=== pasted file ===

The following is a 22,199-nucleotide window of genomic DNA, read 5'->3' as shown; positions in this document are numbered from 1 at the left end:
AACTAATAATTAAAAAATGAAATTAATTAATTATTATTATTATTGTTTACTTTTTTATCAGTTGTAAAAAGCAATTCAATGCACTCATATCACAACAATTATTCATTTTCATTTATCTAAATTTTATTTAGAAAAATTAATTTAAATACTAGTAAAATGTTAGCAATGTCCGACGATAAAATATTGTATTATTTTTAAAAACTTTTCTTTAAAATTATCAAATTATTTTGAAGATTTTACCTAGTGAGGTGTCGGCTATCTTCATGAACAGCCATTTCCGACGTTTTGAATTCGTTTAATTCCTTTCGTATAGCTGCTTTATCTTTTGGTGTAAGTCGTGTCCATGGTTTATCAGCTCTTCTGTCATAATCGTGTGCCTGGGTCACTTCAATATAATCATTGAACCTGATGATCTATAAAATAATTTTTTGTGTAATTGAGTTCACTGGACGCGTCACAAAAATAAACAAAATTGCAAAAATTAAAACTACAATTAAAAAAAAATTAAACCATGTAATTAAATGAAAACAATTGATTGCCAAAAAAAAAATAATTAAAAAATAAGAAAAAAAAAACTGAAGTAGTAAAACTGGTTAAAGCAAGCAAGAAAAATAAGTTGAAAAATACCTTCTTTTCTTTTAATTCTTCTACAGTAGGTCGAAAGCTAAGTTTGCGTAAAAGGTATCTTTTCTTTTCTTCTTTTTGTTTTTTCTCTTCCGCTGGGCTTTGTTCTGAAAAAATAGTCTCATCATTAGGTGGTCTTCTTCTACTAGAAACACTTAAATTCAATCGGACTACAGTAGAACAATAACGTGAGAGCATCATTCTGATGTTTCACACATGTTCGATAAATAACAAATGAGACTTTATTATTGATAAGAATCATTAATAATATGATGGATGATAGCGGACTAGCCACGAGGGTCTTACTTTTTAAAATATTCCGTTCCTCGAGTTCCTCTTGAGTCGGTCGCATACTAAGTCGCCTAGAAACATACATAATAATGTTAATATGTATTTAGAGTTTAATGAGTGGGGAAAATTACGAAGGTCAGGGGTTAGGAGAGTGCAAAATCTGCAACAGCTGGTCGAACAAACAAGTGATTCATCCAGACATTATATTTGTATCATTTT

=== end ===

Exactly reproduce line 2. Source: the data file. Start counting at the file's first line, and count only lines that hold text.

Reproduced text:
AACTAATAATTAAAAAATGAAATTAATTAATTATTATTATTATTGTTTACTTTTTTATCAGTTGTAAAAAGCAATTCAATGCACTCATATCACAACAATTATTCATTTTCATTTATCTAAATTTTATTTAGAAAAATTAATTTAAATACTAGTAAAATGTTAGCAATGTCCGACGATAAAATATTGTATTATTTTTAAAAACTTTTCTTTAAAATTATCAAATTATTTTGAAGATTTTACCTAGTGAGGTGTCGGCTATCTTCATGAACAGCCATTTCCGACGTTTTGAATTCGTTTAATTCCTTTCGTATAGCTGCTTTATCTTTTGGTGTAAGTCGTGTCCATGGTTTATCAGCTCTTCTGTCATAATCGTGTGCCTGGGTCACTTCAATATAATCATTGAACCTGATGATCTATAAAATAATTTTTTGTGTAATTGAGTTCACTGGACGCGTCACAAAAATAAACAAAATTGCAAAAATTAAAACTACAATTAAAAAAAAATTAAACCATGTAATTAAATGAAAACAATTGATTGCCAAAAAAAAAATAATTAAAAAATAAGAAAAAAAAAACTGAAGTAGTAAAACTGGTTAAAGCAAGCAAGAAAAATAAGTTGAAAAATACCTTCTTTTCTTTTAATTCTTCTACAGTAGGTCGAAAGCTAAGTTTGCGTAAAAGGTATCTTTTCTTTTCTTCTTTTTGTTTTTTCTCTTCCGCTGGGCTTTGTTCTGAAAAAATAGTCTCATCATTAGGTGGTCTTCTTCTACTAGAAACACTTAAATTCAATCGGACTACAGTAGAACAATAACGTGAGAGCATCATTCTGATGTTTCACACATGTTCGATAAATAACAAATGAGACTTTATTATTGATAAGAATCATTAATAATATGATGGATGATAGCGGACTAGCCACGAGGGTCTTACTTTTTAAAATATTCCGTTCCTCGAGTTCCTCTTGAGTCGGTCGCATACTAAGTCGCCTAGAAACATACATAATAATGTTAATATGTATTTAGAGTTTAATGAGTGGGGAAAATTACGAAGGTCAGGGGTTAGGAGAGTGCAAAATCTGCAACAGCTGGTCGAACAAACAAGTGATTCATCCAGACATTATATTTGTATCATTTT